Three Good Things, A Small Gratitude Exercise for a Large Boost of Happiness

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You can increase your long-term happiness by almost 10% with a simple, fun and free 5 minute exercise.1

Here’s the exercise:  “Write down three things that went well each day and their causes every night for one week. In addition, provide a causal explanation for each good thing.”

That’s it. We spend tens of thousands of dollars on expensive electronics, homes, automobiles and vacations  hoping for a 10% boost. There is a free alternative, and it works.

In a study of exercise’s effectiveness by Martin Seligman, participants were asked to follow those exact instructions for just one week.

After one week they were 2% happier than before, but in follow-up tests, their happiness kept on increasing, from 5% at one month, to 9% at six months. All this, even though they were only instructed to journal for one week. Participants enjoyed the exercise so much, that they just kept on doing it on their own.

I tried it for myself – I set a goal of doing it for just one week.

It’s addictively effective.

Here’s why:

Because of hedonic adaptation, we get use to the good things in our life. It makes sense that we get tired of our old car and of our old wife. From an evolutionary perspective, it’s good to upgrade to a new model; it’s good to get more food, build bigger houses, and construct pointier weapons. But it sucks for our happiness.

Remember the last time you bought yourself a nice toy? It could be a game, a car, a TV, a piece of clothing … anything that you bought because you expected it to give you happiness. It probably made you happy, but for how long? More specifically, when did it make you happy?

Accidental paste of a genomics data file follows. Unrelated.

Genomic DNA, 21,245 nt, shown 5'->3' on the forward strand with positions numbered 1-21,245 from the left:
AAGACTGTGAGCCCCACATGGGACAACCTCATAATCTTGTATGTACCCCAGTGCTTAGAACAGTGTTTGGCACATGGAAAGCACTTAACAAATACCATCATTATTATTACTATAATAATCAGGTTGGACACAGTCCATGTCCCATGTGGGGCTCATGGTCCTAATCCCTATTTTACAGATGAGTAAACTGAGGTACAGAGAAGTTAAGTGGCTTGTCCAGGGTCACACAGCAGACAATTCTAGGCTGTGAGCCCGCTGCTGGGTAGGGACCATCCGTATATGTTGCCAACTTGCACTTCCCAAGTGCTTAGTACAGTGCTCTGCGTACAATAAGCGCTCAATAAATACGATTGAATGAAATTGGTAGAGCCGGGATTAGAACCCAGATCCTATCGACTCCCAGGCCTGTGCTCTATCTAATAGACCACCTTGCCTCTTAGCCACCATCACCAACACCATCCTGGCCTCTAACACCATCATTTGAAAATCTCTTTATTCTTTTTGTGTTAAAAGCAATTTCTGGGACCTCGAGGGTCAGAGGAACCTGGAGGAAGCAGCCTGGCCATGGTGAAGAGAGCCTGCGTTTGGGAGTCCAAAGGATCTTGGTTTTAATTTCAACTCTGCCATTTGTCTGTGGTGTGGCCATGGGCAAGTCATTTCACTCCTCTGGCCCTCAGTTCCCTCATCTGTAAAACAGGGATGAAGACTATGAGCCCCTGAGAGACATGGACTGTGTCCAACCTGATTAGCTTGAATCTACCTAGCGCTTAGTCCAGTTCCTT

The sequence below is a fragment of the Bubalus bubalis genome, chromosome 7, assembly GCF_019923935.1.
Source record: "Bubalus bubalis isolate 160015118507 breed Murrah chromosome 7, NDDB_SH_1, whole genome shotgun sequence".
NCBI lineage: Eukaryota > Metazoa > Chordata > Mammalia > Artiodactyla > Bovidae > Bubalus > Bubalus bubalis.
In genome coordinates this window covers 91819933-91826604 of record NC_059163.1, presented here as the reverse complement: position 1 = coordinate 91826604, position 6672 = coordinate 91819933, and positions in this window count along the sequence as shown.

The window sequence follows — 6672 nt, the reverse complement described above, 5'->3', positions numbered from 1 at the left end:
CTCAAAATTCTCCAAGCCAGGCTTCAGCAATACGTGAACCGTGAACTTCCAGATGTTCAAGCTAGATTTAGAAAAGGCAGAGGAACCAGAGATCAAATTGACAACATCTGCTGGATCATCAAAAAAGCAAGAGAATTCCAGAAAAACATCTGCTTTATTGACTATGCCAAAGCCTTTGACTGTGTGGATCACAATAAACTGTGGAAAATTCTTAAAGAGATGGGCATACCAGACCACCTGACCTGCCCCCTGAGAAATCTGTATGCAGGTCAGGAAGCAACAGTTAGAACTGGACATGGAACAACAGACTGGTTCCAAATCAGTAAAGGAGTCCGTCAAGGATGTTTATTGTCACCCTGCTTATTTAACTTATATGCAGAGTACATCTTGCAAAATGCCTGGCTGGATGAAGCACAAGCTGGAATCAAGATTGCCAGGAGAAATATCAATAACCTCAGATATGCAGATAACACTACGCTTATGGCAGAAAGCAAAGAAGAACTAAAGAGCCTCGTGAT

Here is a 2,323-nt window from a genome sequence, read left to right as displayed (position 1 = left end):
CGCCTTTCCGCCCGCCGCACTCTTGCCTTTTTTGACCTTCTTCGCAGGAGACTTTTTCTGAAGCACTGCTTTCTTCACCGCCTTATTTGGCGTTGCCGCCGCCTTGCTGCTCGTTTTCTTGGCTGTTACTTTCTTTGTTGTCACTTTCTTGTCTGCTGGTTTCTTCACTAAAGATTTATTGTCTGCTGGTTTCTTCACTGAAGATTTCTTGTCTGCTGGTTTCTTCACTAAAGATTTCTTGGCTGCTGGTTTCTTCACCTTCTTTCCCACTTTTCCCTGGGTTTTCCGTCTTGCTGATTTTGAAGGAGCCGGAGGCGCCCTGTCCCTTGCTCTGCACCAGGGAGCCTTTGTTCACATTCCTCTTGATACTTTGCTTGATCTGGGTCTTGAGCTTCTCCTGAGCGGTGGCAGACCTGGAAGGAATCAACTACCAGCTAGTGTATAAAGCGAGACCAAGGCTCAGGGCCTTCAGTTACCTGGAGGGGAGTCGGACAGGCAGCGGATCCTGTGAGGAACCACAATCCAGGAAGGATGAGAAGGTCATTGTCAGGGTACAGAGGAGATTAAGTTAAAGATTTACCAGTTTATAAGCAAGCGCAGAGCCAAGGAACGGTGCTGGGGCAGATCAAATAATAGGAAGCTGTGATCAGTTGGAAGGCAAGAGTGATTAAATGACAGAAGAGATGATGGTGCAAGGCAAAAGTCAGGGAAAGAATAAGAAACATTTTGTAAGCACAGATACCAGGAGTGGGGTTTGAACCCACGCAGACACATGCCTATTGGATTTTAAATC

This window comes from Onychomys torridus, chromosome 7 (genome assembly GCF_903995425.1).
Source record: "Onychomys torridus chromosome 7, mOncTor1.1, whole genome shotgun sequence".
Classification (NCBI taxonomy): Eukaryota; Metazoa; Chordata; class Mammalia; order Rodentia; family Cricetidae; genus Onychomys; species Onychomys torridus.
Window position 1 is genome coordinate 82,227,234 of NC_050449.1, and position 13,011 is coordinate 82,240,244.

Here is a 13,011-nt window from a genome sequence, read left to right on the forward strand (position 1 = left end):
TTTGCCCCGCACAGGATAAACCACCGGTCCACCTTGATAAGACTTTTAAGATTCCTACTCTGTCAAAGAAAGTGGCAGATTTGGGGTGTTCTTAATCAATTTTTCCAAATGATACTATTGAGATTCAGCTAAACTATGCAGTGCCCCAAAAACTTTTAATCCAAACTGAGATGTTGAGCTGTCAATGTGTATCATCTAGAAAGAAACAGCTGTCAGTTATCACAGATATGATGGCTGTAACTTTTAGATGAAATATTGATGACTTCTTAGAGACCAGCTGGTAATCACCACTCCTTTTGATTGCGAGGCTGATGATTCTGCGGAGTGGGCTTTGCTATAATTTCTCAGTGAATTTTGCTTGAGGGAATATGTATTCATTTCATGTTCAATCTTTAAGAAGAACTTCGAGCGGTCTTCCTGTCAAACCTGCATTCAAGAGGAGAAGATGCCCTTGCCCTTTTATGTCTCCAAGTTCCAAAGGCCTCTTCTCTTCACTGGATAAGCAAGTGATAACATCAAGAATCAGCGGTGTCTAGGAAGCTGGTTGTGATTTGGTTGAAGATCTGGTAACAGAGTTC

Your material good made you happy when you were consciously thinking about it. Taking the example of a TV, the first few times you sat down to watch it, you actually thought about the features of the TV. You might have thought, “the quality is so much better than that old piece of junk I had” or, “I’m so glad I bought it, the size is great.” Whatever it was you thought, there was some form of appreciation.  Appreciation creates happiness. It happened automatically.

And then it stopped. There was no more recognition – no more conscious thoughts. It become a part of your reality, undeserving of your mental time. With that change, you lost its happiness, forcing you to seek out the next toy.

We already have all the toys we need.

This exercise, called ‘Three Good Things”, fights that loss and counteracts adaption. By taking the time to consciously express gratitude, we remember that we already have in our lives things we should be grateful and happy for. Doing this exercise actually feels good.

A counter study published in April suggests that there is nothing special about the ‘Three Good Things’ exercise. It hypothesizes that any exercise which involves positive thoughts can increase happiness.

It may not be scientifically clear why it works, but it is clear that is does, having been proven several times to increase long-term happiness. Unfortunately, the longest time period measured was six-months. Is it possible that happiness levels would have continued increasing?

Yes – it is. One the one hand, it’s possible that the exercise was getting more effective the more it was practiced. Generating gratitude is an undeveloped skill. Mastering it is much like loving-kindess meditation. At first you’re halfway decent, generating a slight bump of happiness. As you progress, that bump slowly transforms into a sustained rise.